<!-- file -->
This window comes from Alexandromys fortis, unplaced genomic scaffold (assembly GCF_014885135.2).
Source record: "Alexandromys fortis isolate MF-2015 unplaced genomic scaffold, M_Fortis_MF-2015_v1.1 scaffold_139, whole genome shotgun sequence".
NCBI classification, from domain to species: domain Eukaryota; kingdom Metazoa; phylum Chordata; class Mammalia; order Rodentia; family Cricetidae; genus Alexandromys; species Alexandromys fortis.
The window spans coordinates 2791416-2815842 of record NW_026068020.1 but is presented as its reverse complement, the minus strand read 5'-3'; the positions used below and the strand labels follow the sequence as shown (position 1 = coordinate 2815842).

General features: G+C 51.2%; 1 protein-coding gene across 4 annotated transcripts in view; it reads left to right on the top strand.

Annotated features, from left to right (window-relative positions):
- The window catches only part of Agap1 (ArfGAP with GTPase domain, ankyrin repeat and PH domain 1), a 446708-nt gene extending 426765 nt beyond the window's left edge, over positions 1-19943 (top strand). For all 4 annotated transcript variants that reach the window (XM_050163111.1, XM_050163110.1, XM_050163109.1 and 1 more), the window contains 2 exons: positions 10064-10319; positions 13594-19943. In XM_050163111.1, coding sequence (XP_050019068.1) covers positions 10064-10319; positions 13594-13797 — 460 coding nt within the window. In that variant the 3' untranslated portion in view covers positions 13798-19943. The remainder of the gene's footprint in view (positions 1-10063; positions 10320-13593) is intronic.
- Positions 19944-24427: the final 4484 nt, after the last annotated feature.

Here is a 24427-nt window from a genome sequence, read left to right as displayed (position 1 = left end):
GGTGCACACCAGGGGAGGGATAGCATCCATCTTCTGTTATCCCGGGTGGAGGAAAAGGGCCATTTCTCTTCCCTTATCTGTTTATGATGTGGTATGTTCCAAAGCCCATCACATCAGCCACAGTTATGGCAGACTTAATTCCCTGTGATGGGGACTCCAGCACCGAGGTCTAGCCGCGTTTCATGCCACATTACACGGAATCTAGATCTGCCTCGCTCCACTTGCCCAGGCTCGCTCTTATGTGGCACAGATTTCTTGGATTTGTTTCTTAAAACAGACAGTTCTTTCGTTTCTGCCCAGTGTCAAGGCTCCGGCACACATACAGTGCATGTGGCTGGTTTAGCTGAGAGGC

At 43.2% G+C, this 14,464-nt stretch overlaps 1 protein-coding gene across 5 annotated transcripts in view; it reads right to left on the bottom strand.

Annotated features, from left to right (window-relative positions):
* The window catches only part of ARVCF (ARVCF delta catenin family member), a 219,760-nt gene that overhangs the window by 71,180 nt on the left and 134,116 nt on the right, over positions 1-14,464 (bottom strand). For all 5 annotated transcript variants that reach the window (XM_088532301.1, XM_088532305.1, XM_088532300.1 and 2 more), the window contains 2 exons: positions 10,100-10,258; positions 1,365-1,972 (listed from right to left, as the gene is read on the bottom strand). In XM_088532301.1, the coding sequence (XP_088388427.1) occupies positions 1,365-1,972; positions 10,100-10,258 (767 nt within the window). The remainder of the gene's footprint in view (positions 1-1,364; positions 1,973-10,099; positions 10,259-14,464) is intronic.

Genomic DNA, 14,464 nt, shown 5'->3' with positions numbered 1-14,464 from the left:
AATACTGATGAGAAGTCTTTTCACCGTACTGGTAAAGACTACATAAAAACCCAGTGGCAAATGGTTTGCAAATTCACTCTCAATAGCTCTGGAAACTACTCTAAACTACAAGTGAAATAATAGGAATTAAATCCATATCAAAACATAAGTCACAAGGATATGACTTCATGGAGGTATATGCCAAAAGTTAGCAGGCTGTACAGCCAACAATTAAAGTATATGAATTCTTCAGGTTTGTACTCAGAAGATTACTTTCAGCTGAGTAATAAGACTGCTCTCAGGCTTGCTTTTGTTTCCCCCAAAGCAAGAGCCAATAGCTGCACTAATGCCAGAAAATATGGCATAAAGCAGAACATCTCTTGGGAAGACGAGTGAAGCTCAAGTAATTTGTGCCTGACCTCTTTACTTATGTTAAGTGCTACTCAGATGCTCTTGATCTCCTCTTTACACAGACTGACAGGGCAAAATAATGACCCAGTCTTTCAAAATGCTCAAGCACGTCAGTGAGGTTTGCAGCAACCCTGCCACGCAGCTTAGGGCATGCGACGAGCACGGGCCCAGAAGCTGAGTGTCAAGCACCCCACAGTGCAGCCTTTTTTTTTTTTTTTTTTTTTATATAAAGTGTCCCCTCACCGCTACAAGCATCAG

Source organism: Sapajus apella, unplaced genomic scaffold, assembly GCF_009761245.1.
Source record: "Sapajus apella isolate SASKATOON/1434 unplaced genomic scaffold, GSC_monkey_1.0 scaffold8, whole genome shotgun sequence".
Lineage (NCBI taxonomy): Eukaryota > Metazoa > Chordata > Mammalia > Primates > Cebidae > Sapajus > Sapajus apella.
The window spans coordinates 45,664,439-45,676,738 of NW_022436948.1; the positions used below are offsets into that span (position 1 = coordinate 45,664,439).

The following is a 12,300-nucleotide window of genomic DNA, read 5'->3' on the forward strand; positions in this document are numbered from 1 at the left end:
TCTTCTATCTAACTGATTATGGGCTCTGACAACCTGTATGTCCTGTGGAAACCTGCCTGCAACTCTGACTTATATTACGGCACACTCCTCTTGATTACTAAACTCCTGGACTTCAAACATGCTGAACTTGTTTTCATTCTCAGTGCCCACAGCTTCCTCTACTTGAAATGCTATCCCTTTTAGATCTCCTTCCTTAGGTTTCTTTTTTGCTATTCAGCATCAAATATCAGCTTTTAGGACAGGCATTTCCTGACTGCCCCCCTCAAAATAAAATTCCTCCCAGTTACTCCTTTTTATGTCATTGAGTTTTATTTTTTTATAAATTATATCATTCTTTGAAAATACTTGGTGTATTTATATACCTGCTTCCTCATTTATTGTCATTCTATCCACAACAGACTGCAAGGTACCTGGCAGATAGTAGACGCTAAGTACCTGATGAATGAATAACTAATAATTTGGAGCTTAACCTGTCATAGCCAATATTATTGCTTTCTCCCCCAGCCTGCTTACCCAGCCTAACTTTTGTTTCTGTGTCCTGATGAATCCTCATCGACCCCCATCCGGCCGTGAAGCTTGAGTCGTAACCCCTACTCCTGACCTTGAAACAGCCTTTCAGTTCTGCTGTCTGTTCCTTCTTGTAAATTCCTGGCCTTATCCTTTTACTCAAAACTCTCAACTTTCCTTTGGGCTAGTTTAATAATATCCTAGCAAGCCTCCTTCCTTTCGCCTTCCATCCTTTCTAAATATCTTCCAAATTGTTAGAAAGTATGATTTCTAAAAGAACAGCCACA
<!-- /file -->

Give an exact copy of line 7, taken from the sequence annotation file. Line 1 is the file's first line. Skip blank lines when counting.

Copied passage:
- The window catches only part of Agap1 (ArfGAP with GTPase domain, ankyrin repeat and PH domain 1), a 446708-nt gene extending 426765 nt beyond the window's left edge, over positions 1-19943 (top strand). For all 4 annotated transcript variants that reach the window (XM_050163111.1, XM_050163110.1, XM_050163109.1 and 1 more), the window contains 2 exons: positions 10064-10319; positions 13594-19943. In XM_050163111.1, coding sequence (XP_050019068.1) covers positions 10064-10319; positions 13594-13797 — 460 coding nt within the window. In that variant the 3' untranslated portion in view covers positions 13798-19943. The remainder of the gene's footprint in view (positions 1-10063; positions 10320-13593) is intronic.